So why can labels get away with it most of the time? And if you're not smart as a label, pay attention. This is for you, the major labels. There is a way to do it properly. They're doing it. It's well known. It's OK. It's software. That's the way life works. But I would just want to explain to you why this happens. But you really should check out my full live class on how we grow Spotify properly, how we do not ever any more use bullshit third party playlist. Again don't get me wrong, there are real curated playlists or very few third party playlists that are also very hard to get on. But they exist. You know what I'm saying.

But just want to break this down. Hopefully this kind of explains to you guys why major labels can get away with it and why the artists almost on any level, can't get away with it. Because I know that if you're getting two thousand streams organically, 20 percent of that, is what, two hundred streams are you going to get on the playlist? This is going to give you two hundred extra fake bot streams.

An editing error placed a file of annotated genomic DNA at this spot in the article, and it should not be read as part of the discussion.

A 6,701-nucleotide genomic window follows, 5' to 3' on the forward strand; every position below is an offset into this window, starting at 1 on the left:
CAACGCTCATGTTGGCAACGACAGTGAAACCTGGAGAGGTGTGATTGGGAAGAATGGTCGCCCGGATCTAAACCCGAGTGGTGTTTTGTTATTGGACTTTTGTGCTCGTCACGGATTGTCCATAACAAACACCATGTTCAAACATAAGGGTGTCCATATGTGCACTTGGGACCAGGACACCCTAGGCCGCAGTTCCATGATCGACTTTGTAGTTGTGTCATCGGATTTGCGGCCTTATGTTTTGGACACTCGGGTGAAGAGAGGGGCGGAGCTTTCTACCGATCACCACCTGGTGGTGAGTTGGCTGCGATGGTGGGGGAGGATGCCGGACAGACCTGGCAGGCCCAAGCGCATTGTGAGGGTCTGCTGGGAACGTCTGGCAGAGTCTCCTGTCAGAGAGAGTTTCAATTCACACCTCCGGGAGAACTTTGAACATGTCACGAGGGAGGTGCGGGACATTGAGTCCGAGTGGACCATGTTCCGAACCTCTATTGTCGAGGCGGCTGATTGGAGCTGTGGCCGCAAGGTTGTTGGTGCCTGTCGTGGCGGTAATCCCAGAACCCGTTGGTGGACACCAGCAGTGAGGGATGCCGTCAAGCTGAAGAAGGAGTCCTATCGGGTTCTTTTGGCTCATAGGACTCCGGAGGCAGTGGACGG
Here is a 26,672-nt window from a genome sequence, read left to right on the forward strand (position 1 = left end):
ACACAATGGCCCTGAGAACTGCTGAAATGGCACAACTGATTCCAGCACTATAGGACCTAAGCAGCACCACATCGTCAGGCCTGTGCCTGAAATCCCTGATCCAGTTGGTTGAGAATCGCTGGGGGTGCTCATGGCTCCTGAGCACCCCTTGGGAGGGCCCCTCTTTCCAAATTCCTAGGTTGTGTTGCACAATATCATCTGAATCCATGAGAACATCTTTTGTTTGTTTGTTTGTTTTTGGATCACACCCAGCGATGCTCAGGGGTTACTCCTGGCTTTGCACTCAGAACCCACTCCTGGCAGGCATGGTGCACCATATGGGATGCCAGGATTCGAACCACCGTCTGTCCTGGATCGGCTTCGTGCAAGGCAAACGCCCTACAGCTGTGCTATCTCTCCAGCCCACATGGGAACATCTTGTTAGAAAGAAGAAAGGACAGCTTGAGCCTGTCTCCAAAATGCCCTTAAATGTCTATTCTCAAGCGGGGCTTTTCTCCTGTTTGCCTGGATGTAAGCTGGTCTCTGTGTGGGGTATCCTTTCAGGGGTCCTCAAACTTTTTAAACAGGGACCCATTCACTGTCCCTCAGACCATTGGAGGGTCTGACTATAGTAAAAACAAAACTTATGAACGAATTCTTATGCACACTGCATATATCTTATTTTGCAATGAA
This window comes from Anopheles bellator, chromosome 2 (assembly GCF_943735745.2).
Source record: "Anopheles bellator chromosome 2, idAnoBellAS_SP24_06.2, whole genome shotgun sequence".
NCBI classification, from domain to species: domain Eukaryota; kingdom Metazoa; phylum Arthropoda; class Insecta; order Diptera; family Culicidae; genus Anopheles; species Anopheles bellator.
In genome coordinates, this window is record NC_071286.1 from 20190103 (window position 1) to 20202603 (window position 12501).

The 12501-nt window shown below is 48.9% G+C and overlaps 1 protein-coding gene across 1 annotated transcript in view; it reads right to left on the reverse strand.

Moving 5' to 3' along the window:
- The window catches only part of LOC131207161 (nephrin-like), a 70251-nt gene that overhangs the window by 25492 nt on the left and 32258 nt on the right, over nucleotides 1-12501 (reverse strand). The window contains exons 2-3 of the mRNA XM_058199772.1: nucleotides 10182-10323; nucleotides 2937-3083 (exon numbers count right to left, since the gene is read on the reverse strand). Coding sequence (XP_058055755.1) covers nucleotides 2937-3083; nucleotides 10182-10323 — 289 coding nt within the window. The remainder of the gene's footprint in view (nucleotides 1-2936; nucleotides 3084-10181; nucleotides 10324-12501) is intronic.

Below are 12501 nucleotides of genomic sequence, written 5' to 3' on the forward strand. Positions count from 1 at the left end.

Too many of you guys want to make it too fast. It's unfortunate. And you wouldn't be comfortable or happy with just getting two hundred streams on top of your two thousand organic or two thousand generated real streams through marketing.